Carbonear council says decision to remove mayor was difficult but necessary
Council voted to remove newly-elected Frank Butt over the demolition of a building near his property
The Town of Carbonear says removing Frank Butt as mayor wasn't easy but — based on advice from a town lawyer — had to be done.
The day after council voted to declare Butt's seat vacant, the town issued a statement explaining that it received a copy of a letter sent to the provincial municipal affairs minister in September, alleging Butt was in a conflict of interest for voting in 2014 on the demolition of a building on Water Street near property he owns.
Butt was a councillor at the time. The building was subsequently taken down a year later.
"Council agrees that the building was an eyesore and had to be removed," says the statement, but as the demolition of a dilapidated building near Butt's property had the potential to benefit him financially — in increased property value — town lawyers advised Butt shouldn't have voted on the motion.
Because he did, the statement said, council was obligated, under Section 207 of the provincial Municipalities Act, to remove him from the position.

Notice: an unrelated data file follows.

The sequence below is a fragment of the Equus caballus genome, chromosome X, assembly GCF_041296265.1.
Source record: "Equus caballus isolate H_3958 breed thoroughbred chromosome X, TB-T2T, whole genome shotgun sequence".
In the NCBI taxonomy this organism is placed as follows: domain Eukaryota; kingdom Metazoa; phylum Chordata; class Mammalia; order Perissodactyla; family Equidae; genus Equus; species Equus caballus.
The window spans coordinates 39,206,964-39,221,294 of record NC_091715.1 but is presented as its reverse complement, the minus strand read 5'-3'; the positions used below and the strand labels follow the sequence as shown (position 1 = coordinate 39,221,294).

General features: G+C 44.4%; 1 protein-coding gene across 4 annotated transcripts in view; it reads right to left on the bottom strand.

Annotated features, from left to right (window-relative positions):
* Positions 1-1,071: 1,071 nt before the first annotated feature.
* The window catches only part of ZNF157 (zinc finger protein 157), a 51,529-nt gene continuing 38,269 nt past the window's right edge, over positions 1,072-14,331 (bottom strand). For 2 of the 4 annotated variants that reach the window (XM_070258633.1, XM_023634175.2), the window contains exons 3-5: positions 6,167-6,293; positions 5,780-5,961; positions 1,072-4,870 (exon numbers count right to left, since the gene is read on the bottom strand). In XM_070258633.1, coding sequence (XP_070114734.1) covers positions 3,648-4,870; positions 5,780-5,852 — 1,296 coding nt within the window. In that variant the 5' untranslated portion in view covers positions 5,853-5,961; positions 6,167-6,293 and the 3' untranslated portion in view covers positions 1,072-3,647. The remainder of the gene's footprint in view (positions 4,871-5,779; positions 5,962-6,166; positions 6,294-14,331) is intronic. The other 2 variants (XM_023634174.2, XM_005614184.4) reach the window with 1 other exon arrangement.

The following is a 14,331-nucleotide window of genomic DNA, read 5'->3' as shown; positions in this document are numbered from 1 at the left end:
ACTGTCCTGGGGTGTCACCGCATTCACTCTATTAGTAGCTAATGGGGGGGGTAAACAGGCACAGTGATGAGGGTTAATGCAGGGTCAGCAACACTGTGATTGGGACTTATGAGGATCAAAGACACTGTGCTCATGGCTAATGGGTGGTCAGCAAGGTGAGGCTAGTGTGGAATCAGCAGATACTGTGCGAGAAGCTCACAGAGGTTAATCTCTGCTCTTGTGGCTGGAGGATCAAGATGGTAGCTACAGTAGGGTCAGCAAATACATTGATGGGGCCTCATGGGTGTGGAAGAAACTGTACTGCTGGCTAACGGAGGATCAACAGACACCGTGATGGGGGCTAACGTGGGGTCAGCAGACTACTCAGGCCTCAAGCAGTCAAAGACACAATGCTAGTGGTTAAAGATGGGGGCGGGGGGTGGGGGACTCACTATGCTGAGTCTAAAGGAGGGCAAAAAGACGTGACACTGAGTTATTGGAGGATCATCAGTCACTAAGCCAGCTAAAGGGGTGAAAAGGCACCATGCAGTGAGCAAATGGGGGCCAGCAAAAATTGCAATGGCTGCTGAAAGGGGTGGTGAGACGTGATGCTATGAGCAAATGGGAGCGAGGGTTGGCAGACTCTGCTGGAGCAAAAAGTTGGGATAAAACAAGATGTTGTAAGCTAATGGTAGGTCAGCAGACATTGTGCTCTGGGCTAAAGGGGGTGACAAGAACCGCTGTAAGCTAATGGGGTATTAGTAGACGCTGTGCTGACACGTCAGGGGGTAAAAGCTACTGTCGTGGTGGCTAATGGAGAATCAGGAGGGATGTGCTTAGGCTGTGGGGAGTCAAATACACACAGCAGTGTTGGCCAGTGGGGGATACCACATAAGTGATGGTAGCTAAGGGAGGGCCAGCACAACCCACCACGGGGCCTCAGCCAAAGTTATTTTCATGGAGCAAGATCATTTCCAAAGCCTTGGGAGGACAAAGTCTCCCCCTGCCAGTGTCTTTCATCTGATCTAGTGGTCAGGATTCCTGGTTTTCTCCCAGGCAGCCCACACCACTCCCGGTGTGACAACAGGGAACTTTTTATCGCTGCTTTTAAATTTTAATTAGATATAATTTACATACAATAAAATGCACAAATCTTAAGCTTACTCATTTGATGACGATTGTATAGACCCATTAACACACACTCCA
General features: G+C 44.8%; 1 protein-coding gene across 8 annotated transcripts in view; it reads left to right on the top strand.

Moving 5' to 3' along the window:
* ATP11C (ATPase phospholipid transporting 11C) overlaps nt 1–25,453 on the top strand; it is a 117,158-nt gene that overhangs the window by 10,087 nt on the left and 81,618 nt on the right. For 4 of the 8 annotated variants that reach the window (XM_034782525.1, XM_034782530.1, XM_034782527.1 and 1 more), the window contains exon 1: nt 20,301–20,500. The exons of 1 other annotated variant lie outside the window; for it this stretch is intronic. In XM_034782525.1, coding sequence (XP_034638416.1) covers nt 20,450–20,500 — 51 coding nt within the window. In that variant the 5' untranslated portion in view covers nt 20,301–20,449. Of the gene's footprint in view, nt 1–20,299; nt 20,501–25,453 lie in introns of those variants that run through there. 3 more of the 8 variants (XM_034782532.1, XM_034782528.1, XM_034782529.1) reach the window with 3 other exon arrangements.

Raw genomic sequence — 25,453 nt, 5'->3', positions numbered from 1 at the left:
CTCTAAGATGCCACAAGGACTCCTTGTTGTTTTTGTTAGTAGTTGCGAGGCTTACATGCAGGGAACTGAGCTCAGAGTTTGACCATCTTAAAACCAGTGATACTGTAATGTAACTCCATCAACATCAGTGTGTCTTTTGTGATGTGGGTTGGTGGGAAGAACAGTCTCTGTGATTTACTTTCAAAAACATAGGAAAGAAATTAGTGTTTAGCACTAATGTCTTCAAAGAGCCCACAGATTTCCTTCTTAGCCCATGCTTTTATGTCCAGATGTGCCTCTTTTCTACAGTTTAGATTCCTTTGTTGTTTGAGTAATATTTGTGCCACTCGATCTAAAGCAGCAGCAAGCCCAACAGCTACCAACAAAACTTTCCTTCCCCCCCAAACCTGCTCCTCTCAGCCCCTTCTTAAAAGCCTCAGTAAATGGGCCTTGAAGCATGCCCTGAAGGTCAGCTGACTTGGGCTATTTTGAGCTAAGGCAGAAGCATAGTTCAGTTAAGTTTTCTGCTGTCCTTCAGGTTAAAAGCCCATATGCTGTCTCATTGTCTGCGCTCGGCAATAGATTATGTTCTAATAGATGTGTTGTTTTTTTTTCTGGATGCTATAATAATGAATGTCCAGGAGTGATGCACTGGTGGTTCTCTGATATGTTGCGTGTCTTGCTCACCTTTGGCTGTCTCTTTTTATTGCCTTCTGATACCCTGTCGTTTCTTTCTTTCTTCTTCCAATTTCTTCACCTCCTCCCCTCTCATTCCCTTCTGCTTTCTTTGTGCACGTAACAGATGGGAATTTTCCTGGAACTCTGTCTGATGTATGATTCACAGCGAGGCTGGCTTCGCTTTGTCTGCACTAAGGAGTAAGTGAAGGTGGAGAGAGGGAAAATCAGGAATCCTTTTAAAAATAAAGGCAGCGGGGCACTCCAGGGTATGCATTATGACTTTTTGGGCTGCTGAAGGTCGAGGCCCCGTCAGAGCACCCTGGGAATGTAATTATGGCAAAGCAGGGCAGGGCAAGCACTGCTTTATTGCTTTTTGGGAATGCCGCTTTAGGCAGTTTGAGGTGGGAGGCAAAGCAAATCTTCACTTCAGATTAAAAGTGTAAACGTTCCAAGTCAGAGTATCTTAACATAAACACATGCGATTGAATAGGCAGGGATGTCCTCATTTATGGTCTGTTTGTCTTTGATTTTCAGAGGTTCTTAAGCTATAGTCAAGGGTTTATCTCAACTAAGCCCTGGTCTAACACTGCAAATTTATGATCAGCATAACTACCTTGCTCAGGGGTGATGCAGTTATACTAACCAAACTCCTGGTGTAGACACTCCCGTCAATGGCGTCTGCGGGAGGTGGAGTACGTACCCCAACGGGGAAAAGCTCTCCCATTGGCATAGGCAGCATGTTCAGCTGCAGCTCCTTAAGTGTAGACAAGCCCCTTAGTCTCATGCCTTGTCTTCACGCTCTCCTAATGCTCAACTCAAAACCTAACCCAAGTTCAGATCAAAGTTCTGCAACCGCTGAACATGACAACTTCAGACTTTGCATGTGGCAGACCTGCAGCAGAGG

"Our lawyer's opinion was that it would be reasonable to infer/conclude that Councillor Butt did have a monetary interest in the matter and council is obliged under the Act to declare Councillor Butt's seat vacant."
In a Facebook post Tuesday night, Butt said he was disappointed in the decision, and questioned the validity of the letter, which was sent anonymously.
"The fact remains that Councillor Frank Butt made and voted on the motion," says the statement.
"We feel this is an unfortunate situation. Frank has the option to appeal council's decision to an appeals court and we respect his right to do so and wish him all the best."